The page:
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Chronostratigraphy The Dalradian Supergroup of Scotland and Ireland is a metasedimentary and igneous rock succession that was deposited on the eastern margin of Laurentia between the late Neoproterozoic (~800 Ma) and Early Cambrian (~510 Ma).

Dating the succession, using lithostratigraphic, radiometric and chemostratigraphic has improved our knowledge of the Proterozoic ocean chemistry and the environmental conditions of deposition within the Dalradian sedimentary basin. Most models for Dalradian deposition invoke a long, shallow-marine, ensialic basin which underwent prolonged extension during the late Neoproterozoic, resulting in the eventual separation of Laurentia from western Gondwana at ca. 550 Ma. Extensional tectonics played a major role in the genesis of the upper portions of the Dalradian basin during the latest Neoproterozoic to Early Cambrian. Correlation of the Dalradian Supergroup is hampered by the paucity of volcanic horizons suitable for U-Pb geochronology and the lack of biostratigraphically diagnostic fossils. Also, many portions of the Dalradian exhibit extreme facies variability along strike, and have experienced complex polyphase deformation and metamorphism. Despite these issues, a coherent lithostratigraphy has been established from western Ireland to the Shetland Islands.

The Dalradian Supergroup consists of four groups which are from oldest to youngest; the Grampian, Appin, Argyll and Southern Highland groups. The Grampian Group consists of up to 7 km of predominantly marine, quartzo-feldspathic psammites and semi-pelites, displaying sharp lateral variations typical of a syn-rift origin. The Appin Group consists of up to 4 km of quartzite, semipelites and phyllites deposited as a post-rift, thermal subsidence sequence. The overlying Argyll Group records rapid deepening of the basin following the shallow marine conditions of the Appin Group, and consists of a heterogeneous succession of shelf sediments which passes upwards into deep water turbidite and basinal facies and associated mafic volcanics. The marked change from a shelf setting to deep-water sedimentation is widely attributed to the onset of syn-depositional rifting. The basal subgroup (Islay Subgroup) of the Argyll Group is marked by a distinctive and persistent tillite horizon; the Port Askaig Formation (probably related to the Sturtian glaciations at ~650 Ma), correlatives of which are traceable from Connemara in western Ireland to Banffshire in NE Scotland. The upper part of the Argyll Group is marked by the Tayvallich Volcanic Formation, a sequence of basaltic pillow lavas and hyaloclastite and airfall tuffs. An eruption of of 601 ± 4 Ma has been obtained from the U-Pb dating of zircons from a felsic tuff. The Southern Highland Group marks the top of the Dalradian succession and consists of ca. 4 km of coarse-grained turbiditic clastics and volcaniclastic strata, and represents the change from a period of continental rifting and rupture to that of a thermally subsiding margin (extracts part from Rooney al. 2011). Excursion guides are available on Earthwise.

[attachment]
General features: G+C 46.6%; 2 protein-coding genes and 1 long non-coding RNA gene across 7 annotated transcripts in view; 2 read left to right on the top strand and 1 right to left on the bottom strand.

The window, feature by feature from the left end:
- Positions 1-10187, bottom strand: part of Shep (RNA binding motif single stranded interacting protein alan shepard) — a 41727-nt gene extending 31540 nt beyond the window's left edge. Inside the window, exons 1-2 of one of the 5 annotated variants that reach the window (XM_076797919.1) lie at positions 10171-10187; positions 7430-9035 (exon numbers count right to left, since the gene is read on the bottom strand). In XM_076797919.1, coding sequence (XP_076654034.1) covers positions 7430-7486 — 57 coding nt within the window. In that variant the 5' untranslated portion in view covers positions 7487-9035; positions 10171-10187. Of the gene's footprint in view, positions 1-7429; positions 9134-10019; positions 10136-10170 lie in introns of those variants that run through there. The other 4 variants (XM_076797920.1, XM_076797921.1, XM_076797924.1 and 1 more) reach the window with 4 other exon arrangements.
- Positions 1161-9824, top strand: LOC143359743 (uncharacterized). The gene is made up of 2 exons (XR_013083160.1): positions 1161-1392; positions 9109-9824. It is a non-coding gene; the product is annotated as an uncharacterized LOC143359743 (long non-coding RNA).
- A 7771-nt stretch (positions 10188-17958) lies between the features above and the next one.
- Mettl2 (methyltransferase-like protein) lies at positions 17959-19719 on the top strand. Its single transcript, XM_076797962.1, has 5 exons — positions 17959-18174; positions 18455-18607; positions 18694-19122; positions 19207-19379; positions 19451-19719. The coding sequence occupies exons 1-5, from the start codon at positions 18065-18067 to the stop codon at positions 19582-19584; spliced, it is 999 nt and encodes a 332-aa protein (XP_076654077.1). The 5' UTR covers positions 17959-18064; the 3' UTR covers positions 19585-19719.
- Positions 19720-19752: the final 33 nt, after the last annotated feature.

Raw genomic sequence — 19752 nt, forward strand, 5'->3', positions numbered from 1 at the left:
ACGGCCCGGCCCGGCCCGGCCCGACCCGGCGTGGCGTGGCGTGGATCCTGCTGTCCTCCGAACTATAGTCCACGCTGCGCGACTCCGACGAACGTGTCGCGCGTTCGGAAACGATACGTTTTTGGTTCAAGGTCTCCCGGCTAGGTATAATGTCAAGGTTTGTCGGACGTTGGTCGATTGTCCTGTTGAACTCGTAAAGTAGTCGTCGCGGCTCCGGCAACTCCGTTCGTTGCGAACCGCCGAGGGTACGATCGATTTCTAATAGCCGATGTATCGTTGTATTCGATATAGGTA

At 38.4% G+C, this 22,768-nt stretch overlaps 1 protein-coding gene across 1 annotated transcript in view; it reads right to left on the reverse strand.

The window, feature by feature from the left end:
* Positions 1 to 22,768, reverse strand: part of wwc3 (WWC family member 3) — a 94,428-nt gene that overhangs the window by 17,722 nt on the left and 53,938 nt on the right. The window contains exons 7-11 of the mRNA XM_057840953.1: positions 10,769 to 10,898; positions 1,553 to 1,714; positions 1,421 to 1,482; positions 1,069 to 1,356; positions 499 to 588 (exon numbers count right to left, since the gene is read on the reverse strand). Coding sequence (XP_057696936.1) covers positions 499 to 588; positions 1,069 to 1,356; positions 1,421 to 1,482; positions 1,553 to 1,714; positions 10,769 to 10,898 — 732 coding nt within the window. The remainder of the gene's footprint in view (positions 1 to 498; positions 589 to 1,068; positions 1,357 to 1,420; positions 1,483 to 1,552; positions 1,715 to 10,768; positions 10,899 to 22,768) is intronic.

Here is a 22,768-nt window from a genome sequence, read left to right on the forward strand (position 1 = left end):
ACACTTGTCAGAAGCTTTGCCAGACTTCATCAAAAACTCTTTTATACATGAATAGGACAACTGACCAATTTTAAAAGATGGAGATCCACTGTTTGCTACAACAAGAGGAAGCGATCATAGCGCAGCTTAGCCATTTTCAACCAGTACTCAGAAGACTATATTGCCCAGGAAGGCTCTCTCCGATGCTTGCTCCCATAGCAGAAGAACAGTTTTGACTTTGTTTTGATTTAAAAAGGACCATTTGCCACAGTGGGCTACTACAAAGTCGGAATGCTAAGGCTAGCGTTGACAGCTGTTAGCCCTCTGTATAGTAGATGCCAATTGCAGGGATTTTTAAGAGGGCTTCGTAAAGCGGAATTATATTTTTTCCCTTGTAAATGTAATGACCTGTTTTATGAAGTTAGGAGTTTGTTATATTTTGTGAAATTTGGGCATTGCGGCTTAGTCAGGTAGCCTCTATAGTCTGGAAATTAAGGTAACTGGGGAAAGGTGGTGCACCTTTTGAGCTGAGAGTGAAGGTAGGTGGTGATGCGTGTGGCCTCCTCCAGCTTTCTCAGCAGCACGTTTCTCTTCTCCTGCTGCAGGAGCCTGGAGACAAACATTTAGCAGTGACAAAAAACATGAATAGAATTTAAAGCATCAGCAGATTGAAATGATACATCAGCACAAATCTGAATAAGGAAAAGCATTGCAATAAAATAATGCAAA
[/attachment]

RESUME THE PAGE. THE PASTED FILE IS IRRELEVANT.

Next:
Further Information
Prave, A.R., Fallick, A.E., Thomas, C.W. & Graham, C.M. (2009). A composite C-isotope profile for the Neoproterozoic Dalradian Supergroup of Scotland and Ireland. Journal of the Geological Society, London, 166, 845-857.

Rooney, A.D., Chew, D.M., Selby, D., (2011). Re-Os geochronology of the Neoproterozoic – Cambrian Dalradian Supergroup of Scotland and Ireland: Implications for Neoproterozoic stratigraphy, glaciations and Re-Os systematics, Precambrian Research, doi:10.1016/j.precamres.2011.01.009.

Strachan, R.A., Smith, M., Harris, A.L. & Fettes, D.J. (2002). The Northern Highland and Grampian terranes. In: Trewin, N. (ed) Geology of Scotland  (4th edition). Geological Society, London, 81-147.